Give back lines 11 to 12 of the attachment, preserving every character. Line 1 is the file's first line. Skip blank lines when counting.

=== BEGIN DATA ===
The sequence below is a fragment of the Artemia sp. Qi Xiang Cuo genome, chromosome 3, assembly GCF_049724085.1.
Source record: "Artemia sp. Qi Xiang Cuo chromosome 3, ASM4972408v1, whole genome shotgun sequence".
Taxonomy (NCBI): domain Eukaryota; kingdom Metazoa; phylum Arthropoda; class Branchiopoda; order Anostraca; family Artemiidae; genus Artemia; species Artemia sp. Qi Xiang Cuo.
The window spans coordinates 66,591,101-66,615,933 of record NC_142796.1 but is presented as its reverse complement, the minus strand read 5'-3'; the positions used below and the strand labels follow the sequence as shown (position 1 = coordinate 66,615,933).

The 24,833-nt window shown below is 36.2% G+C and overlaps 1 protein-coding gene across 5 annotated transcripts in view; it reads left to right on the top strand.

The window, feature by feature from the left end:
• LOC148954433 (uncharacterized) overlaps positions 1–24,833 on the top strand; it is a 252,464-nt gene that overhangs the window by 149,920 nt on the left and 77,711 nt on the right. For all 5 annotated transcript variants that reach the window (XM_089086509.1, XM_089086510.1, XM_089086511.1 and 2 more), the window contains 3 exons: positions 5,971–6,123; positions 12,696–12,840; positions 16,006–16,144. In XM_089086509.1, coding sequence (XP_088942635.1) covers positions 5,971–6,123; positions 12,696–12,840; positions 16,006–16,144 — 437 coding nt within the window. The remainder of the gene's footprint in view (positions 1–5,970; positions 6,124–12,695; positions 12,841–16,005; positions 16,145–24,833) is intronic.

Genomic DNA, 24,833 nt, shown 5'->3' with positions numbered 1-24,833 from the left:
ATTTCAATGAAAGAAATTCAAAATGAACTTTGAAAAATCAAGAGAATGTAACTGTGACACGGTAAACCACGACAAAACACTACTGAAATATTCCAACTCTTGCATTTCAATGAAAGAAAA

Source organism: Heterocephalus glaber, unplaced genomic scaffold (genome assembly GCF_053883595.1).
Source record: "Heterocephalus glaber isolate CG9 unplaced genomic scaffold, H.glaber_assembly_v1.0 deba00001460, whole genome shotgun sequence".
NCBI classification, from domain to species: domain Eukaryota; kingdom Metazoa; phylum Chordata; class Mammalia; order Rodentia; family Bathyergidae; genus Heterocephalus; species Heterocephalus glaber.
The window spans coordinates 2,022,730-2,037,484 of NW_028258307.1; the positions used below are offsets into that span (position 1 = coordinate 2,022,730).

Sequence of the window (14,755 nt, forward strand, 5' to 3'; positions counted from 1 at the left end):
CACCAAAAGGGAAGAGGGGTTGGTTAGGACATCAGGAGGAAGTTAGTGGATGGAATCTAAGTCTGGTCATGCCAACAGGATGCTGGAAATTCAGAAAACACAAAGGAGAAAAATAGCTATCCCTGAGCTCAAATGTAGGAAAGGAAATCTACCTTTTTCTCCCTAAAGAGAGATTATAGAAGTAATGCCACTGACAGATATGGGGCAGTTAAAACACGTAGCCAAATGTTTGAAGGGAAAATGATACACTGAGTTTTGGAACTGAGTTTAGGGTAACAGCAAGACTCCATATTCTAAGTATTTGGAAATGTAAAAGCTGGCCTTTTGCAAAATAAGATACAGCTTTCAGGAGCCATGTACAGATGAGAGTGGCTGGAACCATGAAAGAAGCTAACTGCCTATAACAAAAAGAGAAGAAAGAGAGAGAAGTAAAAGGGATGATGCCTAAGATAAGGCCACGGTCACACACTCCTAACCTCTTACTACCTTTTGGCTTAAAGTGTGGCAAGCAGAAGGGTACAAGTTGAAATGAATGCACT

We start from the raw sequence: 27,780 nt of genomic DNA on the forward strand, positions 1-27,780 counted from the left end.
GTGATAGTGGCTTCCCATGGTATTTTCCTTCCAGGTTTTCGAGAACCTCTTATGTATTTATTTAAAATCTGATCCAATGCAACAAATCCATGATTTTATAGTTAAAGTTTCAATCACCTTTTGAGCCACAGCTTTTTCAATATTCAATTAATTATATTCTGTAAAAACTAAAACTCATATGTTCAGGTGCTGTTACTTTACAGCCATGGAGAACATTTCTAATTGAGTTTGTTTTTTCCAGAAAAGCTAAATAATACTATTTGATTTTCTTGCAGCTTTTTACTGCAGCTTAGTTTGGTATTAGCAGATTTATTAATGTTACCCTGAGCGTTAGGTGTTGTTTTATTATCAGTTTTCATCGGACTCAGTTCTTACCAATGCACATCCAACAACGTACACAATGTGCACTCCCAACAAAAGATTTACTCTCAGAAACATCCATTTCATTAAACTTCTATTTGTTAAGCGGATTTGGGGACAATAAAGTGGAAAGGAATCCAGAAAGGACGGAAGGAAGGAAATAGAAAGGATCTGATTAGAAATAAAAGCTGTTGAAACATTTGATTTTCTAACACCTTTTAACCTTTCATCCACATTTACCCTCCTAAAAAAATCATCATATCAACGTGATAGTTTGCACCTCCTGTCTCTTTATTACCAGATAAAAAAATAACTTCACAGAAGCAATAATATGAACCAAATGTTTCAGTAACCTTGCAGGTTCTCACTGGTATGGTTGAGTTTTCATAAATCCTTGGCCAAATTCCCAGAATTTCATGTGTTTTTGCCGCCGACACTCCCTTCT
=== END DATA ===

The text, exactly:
Source record: "Heterocephalus glaber isolate CG9 unplaced genomic scaffold, H.glaber_assembly_v1.0 deba00001460, whole genome shotgun sequence".
NCBI classification, from domain to species: domain Eukaryota; kingdom Metazoa; phylum Chordata; class Mammalia; order Rodentia; family Bathyergidae; genus Heterocephalus; species Heterocephalus glaber.